Thursday, August 6, 2015

Max, Poor Minn, and the Holy Martin

Max performed at a recent jam session and did his parents prouc. Check it out on the new blog.

Tuesday, May 26, 2015

Moving Time

This blog has always been a work in progress, and now it's progressing some more.

It started in 2008 as Island Time, relating the story of our family's move from Oregon to the U.S. Virgin Islands and the adventure of making our home in a Caribbean paradise. Then, when the island's economy tanked in 2012, the blog became Bayou Time, and told of us moving back to the states and making our home in New Orleans. In the meantime, I started a second blog, The Write Pirate, in which I followed my writing progress.

But things are changing again, and we (me and Tori) have decided to try to do a little more with the blog. So it's changing again – and this time it's moving.

You can find our new blog at It's even more a work in progress, the new platform has a lot more bells and whistles to learn – or learn to ignore. But I'm ready for a new challenge.

And speaking of new challenges, that's what the first post on is about. This summer we're going to self-publish my first novel, "Chrissie Warren: Pirate Hunter. So you'll want to follow that in the new blog (and order the book when the time comes! Yeah, definitely that!)

So click the link and join us at the new blog, and watch us grow.

Tuesday, May 5, 2015

Odds and Ends from a Busy Week

Tori's chicken enchiladas are in the oven, and while I'm waiting impatiently for them to come out and get in my belly, I'll catch up on a busy week.

Saturday we went to Jazz Fest and had a great time. Saw Elton John and Jerry Lee Lewis. I will write a LOT more about this tomorrow. Great, great time. Good show.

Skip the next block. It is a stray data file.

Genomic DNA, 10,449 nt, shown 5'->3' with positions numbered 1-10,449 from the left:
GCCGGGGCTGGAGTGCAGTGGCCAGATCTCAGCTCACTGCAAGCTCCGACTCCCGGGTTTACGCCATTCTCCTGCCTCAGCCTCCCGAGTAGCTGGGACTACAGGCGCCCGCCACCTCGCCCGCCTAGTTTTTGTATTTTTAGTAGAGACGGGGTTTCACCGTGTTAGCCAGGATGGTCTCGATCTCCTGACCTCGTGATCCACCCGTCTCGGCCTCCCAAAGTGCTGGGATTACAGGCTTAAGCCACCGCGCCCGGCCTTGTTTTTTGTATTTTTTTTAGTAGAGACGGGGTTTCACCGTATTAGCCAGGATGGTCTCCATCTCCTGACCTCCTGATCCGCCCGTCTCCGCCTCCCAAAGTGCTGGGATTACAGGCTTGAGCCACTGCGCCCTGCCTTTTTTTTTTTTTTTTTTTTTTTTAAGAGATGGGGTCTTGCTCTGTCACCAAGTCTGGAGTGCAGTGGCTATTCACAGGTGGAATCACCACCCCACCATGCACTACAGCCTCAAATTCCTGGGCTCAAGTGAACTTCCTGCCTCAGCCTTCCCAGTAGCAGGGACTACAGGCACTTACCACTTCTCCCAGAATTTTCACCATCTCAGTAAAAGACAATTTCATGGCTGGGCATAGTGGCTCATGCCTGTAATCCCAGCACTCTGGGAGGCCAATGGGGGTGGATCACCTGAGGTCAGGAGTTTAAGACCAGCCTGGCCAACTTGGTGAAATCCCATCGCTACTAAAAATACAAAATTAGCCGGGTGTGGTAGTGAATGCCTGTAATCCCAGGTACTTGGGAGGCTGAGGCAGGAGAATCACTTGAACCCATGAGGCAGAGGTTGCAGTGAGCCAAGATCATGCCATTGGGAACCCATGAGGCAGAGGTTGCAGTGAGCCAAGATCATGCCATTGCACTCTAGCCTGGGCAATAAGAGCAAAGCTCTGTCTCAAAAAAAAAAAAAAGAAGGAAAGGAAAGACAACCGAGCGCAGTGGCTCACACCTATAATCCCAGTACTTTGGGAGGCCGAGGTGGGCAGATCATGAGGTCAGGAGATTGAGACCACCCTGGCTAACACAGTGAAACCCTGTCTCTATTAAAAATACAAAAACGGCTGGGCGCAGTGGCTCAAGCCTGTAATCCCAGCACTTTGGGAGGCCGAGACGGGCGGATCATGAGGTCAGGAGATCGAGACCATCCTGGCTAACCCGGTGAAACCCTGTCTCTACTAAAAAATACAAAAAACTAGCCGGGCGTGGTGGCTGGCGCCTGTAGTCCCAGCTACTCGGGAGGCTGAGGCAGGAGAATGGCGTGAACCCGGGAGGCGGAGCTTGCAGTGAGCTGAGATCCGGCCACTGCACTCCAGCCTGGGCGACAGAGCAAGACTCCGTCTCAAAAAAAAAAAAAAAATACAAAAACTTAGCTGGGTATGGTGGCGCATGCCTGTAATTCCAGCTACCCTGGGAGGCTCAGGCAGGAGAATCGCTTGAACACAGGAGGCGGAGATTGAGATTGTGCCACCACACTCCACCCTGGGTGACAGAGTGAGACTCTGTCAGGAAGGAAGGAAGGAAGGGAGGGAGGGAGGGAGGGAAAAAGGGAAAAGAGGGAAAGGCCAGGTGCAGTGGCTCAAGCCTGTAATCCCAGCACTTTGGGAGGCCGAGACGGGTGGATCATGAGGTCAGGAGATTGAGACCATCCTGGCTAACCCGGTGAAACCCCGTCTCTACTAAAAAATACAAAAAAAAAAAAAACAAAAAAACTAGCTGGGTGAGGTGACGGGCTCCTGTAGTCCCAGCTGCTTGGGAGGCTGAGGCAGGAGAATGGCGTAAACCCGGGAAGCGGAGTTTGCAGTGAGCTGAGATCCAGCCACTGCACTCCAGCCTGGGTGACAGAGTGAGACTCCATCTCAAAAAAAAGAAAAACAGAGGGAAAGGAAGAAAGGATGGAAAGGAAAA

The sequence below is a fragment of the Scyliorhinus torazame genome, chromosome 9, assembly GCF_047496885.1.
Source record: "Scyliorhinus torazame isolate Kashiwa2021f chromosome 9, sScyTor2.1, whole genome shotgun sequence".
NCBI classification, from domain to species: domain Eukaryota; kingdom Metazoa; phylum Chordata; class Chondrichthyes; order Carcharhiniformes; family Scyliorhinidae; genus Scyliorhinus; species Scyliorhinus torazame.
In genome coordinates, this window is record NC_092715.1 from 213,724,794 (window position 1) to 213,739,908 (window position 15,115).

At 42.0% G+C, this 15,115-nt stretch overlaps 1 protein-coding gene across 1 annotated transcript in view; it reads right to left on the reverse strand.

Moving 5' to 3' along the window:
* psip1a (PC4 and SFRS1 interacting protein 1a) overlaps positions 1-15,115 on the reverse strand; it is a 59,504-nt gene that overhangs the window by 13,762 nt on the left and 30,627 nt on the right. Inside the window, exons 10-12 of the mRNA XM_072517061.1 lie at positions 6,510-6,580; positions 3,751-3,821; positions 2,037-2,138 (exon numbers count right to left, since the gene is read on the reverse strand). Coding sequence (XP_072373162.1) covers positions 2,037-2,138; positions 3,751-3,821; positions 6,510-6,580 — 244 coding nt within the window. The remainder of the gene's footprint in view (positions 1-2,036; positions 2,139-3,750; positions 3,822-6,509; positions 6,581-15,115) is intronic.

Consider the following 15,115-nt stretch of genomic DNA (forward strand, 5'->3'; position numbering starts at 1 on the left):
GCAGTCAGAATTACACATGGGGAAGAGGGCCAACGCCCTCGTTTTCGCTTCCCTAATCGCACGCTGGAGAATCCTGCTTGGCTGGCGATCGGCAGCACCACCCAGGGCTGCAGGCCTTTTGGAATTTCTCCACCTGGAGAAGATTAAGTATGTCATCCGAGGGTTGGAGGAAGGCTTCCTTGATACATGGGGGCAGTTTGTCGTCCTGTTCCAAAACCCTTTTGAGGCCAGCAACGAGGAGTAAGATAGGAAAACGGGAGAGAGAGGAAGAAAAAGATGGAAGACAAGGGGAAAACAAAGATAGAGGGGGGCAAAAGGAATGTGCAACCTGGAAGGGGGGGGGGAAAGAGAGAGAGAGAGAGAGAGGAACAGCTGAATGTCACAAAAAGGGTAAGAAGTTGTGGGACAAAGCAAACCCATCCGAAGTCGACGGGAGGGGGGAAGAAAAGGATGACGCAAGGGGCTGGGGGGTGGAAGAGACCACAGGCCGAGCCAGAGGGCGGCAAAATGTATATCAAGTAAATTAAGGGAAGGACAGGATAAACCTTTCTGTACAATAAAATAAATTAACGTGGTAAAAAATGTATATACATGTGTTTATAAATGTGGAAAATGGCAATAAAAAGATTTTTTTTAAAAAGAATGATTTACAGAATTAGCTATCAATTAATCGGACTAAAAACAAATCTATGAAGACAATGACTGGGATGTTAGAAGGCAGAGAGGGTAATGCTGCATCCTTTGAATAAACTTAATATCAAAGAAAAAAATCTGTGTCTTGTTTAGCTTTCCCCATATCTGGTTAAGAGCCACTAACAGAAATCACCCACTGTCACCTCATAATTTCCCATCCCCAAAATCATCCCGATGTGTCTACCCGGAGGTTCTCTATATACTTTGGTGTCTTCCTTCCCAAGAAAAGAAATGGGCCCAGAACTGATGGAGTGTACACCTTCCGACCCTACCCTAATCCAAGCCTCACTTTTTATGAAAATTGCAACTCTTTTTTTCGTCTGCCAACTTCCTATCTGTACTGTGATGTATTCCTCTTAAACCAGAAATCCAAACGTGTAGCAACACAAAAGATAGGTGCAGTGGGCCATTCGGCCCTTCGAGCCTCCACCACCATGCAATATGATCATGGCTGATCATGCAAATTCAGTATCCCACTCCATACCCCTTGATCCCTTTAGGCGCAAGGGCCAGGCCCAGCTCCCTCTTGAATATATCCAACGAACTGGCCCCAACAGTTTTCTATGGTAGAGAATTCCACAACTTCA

Max is taking up violin. In fact, he started Monday. Wednesday he will play with the string group in the music department's end-of-year concert. He's picking it up quickly.

Been working on a couple of projects which will be ready for the light of day soon. One is a video that I think ought to be funny. Maybe very funny. Another is a lot chancier, but it's time. I'm getting ready to take a gamble on myself.

I've become obsessed with the "health" app on my phone, constantly checking the number of steps I take each day. It's harder for me because I work from home and this is NOT a large house.

My old camera is giving up the ghost and we're now looking for a new one. Anyone who knows of one that takes still and video AND has good sound, by all means let me know. I've had the old one more than ten years and it's been a good one. It'd still be a good one if there weren't a couple of shorts inside that make it difficult to charge and to get photos off of. When I got it, it was the first eight megapixel camera out there. Now my phone has a higher resolution.

Getting excited about our trip to Florida in June for the Billy Bowlegs Pirate Festival. I'll have plenty more to say about that in the weeks ahead.

That was the timer. Enchiladas are on! Anyone who has had Tori's chicken enchiladas knows why I will not dawdle, but post this and get to the table.

Tuesday, April 28, 2015

So Much Weather, All at Once

Amazing storm blew in out of Texas Monday. (Damn you Texas!) The forecast had called for rain, but when I stepped outside at around 10 a.m. it was so dark I had to turn on the porch light. Across the river, Tori was in her classroom and saw the sky turn green. The school told them there were tornado warnings, so keep the kids away from the windows. The kids, of course, immediately freaked out, and every time there was a flash of lightning and a clap of thunder they all screamed.